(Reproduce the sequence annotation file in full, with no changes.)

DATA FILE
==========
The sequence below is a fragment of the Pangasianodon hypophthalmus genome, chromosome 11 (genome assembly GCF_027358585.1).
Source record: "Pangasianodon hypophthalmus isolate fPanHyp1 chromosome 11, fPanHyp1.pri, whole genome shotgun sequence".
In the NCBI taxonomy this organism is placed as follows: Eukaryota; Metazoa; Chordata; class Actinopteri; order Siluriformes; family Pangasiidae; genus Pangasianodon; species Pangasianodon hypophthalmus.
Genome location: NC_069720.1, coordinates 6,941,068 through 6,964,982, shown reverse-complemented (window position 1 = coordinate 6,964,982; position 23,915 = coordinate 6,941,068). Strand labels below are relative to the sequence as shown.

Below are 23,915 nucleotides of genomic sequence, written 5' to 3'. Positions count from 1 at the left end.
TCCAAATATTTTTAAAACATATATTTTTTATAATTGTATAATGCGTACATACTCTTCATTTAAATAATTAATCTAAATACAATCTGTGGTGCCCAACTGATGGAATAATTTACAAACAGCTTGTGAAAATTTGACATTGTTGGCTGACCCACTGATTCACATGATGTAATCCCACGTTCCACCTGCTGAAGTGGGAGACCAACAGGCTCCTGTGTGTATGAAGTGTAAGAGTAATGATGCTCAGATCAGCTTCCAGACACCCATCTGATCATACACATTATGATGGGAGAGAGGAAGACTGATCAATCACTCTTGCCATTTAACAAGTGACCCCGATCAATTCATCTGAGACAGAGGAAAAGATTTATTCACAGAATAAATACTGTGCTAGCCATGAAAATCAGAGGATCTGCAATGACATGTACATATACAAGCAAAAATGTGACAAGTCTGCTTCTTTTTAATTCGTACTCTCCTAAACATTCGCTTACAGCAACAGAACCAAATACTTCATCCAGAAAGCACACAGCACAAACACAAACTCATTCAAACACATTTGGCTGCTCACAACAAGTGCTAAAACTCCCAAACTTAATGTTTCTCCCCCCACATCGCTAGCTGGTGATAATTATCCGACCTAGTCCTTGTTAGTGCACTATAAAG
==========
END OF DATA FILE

The sequence below is a fragment of the Pangasianodon hypophthalmus genome, chromosome 11 (genome assembly GCF_027358585.1).
Source record: "Pangasianodon hypophthalmus isolate fPanHyp1 chromosome 11, fPanHyp1.pri, whole genome shotgun sequence".
In the NCBI taxonomy this organism is placed as follows: Eukaryota; Metazoa; Chordata; class Actinopteri; order Siluriformes; family Pangasiidae; genus Pangasianodon; species Pangasianodon hypophthalmus.
Genome location: NC_069720.1, coordinates 6,941,068 through 6,964,982, shown reverse-complemented (window position 1 = coordinate 6,964,982; position 23,915 = coordinate 6,941,068). Strand labels below are relative to the sequence as shown.

Below are 23,915 nucleotides of genomic sequence, written 5' to 3'. Positions count from 1 at the left end.
TCCAAATATTTTTAAAACATATATTTTTTATAATTGTATAATGCGTACATACTCTTCATTTAAATAATTAATCTAAATACAATCTGTGGTGCCCAACTGATGGAATAATTTACAAACAGCTTGTGAAAATTTGACATTGTTGGCTGACCCACTGATTCACATGATGTAATCCCACGTTCCACCTGCTGAAGTGGGAGACCAACAGGCTCCTGTGTGTATGAAGTGTAAGAGTAATGATGCTCAGATCAGCTTCCAGACACCCATCTGATCATACACATTATGATGGGAGAGAGGAAGACTGATCAATCACTCTTGCCATTTAACAAGTGACCCCGATCAATTCATCTGAGACAGAGGAAAAGATTTATTCACAGAATAAATACTGTGCTAGCCATGAAAATCAGAGGATCTGCAATGACATGTACATATACAAGCAAAAATGTGACAAGTCTGCTTCTTTTTAATTCGTACTCTCCTAAACATTCGCTTACAGCAACAGAACCAAATACTTCATCCAGAAAGCACACAGCACAAACACAAACTCATTCAAACACATTTGGCTGCTCACAACAAGTGCTAAAACTCCCAAACTTAATGTTTCTCCCCCCACATCGCTAGCTGGTGATAATTATCCGACCTAGTCCTTGTTAGTGCACTATAAAG